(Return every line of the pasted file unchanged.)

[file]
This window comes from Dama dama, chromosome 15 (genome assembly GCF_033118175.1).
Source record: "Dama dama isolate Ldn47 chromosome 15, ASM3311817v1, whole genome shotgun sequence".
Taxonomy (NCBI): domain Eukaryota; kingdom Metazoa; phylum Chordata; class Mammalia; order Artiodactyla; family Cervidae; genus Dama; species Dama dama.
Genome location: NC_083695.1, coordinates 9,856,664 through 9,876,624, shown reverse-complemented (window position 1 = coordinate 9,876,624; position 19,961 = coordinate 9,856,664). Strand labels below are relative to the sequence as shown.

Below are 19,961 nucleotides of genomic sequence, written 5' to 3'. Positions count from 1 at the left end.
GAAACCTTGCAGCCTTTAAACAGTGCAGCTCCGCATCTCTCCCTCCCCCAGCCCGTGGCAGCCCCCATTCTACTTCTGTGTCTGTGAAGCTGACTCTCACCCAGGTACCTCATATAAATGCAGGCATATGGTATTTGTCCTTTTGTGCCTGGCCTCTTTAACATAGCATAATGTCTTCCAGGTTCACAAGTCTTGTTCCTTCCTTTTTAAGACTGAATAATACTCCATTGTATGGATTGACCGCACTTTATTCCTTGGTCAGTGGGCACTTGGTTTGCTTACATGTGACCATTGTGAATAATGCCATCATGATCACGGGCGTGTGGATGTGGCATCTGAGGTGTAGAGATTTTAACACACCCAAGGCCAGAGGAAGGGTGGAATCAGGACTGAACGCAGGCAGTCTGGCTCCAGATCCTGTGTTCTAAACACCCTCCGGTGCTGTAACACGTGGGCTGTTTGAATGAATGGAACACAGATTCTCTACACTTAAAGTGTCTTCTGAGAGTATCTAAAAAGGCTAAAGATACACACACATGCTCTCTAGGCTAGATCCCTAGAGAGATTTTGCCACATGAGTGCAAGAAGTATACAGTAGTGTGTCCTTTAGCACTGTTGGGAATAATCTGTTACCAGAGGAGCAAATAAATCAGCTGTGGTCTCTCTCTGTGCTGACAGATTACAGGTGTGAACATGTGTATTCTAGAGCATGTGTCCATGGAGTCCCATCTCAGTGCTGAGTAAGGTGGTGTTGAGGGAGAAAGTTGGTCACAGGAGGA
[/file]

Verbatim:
This window comes from Dama dama, chromosome 15 (genome assembly GCF_033118175.1).
Source record: "Dama dama isolate Ldn47 chromosome 15, ASM3311817v1, whole genome shotgun sequence".
Taxonomy (NCBI): domain Eukaryota; kingdom Metazoa; phylum Chordata; class Mammalia; order Artiodactyla; family Cervidae; genus Dama; species Dama dama.
Genome location: NC_083695.1, coordinates 9,856,664 through 9,876,624, shown reverse-complemented (window position 1 = coordinate 9,876,624; position 19,961 = coordinate 9,856,664). Strand labels below are relative to the sequence as shown.

Below are 19,961 nucleotides of genomic sequence, written 5' to 3'. Positions count from 1 at the left end.
GAAACCTTGCAGCCTTTAAACAGTGCAGCTCCGCATCTCTCCCTCCCCCAGCCCGTGGCAGCCCCCATTCTACTTCTGTGTCTGTGAAGCTGACTCTCACCCAGGTACCTCATATAAATGCAGGCATATGGTATTTGTCCTTTTGTGCCTGGCCTCTTTAACATAGCATAATGTCTTCCAGGTTCACAAGTCTTGTTCCTTCCTTTTTAAGACTGAATAATACTCCATTGTATGGATTGACCGCACTTTATTCCTTGGTCAGTGGGCACTTGGTTTGCTTACATGTGACCATTGTGAATAATGCCATCATGATCACGGGCGTGTGGATGTGGCATCTGAGGTGTAGAGATTTTAACACACCCAAGGCCAGAGGAAGGGTGGAATCAGGACTGAACGCAGGCAGTCTGGCTCCAGATCCTGTGTTCTAAACACCCTCCGGTGCTGTAACACGTGGGCTGTTTGAATGAATGGAACACAGATTCTCTACACTTAAAGTGTCTTCTGAGAGTATCTAAAAAGGCTAAAGATACACACACATGCTCTCTAGGCTAGATCCCTAGAGAGATTTTGCCACATGAGTGCAAGAAGTATACAGTAGTGTGTCCTTTAGCACTGTTGGGAATAATCTGTTACCAGAGGAGCAAATAAATCAGCTGTGGTCTCTCTCTGTGCTGACAGATTACAGGTGTGAACATGTGTATTCTAGAGCATGTGTCCATGGAGTCCCATCTCAGTGCTGAGTAAGGTGGTGTTGAGGGAGAAAGTTGGTCACAGGAGGA